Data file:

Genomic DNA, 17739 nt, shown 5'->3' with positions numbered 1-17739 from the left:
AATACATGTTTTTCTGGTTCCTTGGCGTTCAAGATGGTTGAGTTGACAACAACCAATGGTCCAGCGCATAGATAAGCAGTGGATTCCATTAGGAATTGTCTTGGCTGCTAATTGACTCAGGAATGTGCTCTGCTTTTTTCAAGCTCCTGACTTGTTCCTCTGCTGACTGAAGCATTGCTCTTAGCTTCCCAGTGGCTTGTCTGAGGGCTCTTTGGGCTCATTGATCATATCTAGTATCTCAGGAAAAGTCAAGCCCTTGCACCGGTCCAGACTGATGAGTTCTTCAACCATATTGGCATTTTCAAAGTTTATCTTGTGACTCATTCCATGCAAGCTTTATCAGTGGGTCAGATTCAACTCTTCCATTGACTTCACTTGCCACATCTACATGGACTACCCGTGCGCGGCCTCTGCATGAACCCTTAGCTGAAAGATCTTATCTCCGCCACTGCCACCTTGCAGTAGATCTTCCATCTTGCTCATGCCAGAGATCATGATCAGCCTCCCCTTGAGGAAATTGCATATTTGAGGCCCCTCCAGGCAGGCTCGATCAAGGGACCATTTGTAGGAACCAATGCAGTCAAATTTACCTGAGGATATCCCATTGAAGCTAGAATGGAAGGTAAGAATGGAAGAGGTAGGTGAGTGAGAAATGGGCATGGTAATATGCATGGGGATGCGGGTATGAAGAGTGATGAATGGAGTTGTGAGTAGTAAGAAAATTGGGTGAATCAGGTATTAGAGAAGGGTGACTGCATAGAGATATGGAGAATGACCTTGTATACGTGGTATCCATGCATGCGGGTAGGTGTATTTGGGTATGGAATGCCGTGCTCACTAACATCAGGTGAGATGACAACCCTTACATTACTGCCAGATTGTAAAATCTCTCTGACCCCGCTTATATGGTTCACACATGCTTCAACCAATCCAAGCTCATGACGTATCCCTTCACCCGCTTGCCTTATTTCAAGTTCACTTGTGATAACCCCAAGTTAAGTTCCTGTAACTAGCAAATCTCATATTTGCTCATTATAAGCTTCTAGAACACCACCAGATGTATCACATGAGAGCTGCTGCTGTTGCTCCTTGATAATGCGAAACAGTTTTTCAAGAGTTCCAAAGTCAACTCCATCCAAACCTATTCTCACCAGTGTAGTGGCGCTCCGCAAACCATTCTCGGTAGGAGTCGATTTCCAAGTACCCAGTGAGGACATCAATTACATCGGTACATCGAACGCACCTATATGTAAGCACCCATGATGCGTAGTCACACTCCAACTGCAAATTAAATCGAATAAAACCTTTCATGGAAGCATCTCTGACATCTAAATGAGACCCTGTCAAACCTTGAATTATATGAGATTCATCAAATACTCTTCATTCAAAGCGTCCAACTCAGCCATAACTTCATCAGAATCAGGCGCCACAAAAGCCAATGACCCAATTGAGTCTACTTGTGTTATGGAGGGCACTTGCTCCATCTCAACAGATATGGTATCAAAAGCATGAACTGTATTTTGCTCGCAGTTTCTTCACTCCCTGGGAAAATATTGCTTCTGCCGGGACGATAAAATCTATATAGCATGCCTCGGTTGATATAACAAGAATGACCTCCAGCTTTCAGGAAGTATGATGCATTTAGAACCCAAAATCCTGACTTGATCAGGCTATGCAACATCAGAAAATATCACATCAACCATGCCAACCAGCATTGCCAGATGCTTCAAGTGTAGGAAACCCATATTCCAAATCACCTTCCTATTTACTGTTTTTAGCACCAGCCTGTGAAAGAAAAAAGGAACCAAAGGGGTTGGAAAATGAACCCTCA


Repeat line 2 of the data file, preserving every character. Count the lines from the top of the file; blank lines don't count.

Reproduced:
AATACATGTTTTTCTGGTTCCTTGGCGTTCAAGATGGTTGAGTTGACAACAACCAATGGTCCAGCGCATAGATAAGCAGTGGATTCCATTAGGAATTGTCTTGGCTGCTAATTGACTCAGGAATGTGCTCTGCTTTTTTCAAGCTCCTGACTTGTTCCTCTGCTGACTGAAGCATTGCTCTTAGCTTCCCAGTGGCTTGTCTGAGGGCTCTTTGGGCTCATTGATCATATCTAGTATCTCAGGAAAAGTCAAGCCCTTGCACCGGTCCAGACTGATGAGTTCTTCAACCATATTGGCATTTTCAAAGTTTATCTTGTGACTCATTCCATGCAAGCTTTATCAGTGGGTCAGATTCAACTCTTCCATTGACTTCACTTGCCACATCTACATGGACTACCCGTGCGCGGCCTCTGCATGAACCCTTAGCTGAAAGATCTTATCTCCGCCACTGCCACCTTGCAGTAGATCTTCCATCTTGCTCATGCCAGAGATCATGATCAGCCTCCCCTTGAGGAAATTGCATATTTGAGGCCCCTCCAGGCAGGCTCGATCAAGGGACCATTTGTAGGAACCAATGCAGTCAAATTTACCTGAGGATATCCCATTGAAGCTAGAATGGAAGGTAAGAATGGAAGAGGTAGGTGAGTGAGAAATGGGCATGGTAATATGCATGGGGATGCGGGTATGAAGAGTGATGAATGGAGTTGTGAGTAGTAAGAAAATTGGGTGAATCAGGTATTAGAGAAGGGTGACTGCATAGAGATATGGAGAATGACCTTGTATACGTGGTATCCATGCATGCGGGTAGGTGTATTTGGGTATGGAATGCCGTGCTCACTAACATCAGGTGAGATGACAACCCTTACATTACTGCCAGATTGTAAAATCTCTCTGACCCCGCTTATATGGTTCACACATGCTTCAACCAATCCAAGCTCATGACGTATCCCTTCACCCGCTTGCCTTATTTCAAGTTCACTTGTGATAACCCCAAGTTAAGTTCCTGTAACTAGCAAATCTCATATTTGCTCATTATAAGCTTCTAGAACACCACCAGATGTATCACATGAGAGCTGCTGCTGTTGCTCCTTGATAATGCGAAACAGTTTTTCAAGAGTTCCAAAGTCAACTCCATCCAAACCTATTCTCACCAGTGTAGTGGCGCTCCGCAAACCATTCTCGGTAGGAGTCGATTTCCAAGTACCCAGTGAGGACATCAATTACATCGGTACATCGAACGCACCTATATGTAAGCACCCATGATGCGTAGTCACACTCCAACTGCAAATTAAATCGAATAAAACCTTTCATGGAAGCATCTCTGACATCTAAATGAGACCCTGTCAAACCTTGAATTATATGAGATTCATCAAATACTCTTCATTCAAAGCGTCCAACTCAGCCATAACTTCATCAGAATCAGGCGCCACAAAAGCCAATGACCCAATTGAGTCTACTTGTGTTATGGAGGGCACTTGCTCCATCTCAACAGATATGGTATCAAAAGCATGAACTGTATTTTGCTCGCAGTTTCTTCACTCCCTGGGAAAATATTGCTTCTGCCGGGACGATAAAATCTATATAGCATGCCTCGGTTGATATAACAAGAATGACCTCCAGCTTTCAGGAAGTATGATGCATTTAGAACCCAAAATCCTGACTTGATCAGGCTATGCAACATCAGAAAATATCACATCAACCATGCCAACCAGCATTGCCAGATGCTTCAAGTGTAGGAAACCCATATTCCAAATCACCTTCCTATTTACTGTTTTTAGCACCAGCCTGTGAAAGAAAAAAGGAACCAAAGGGGTTGGAAAATGAACCCTCA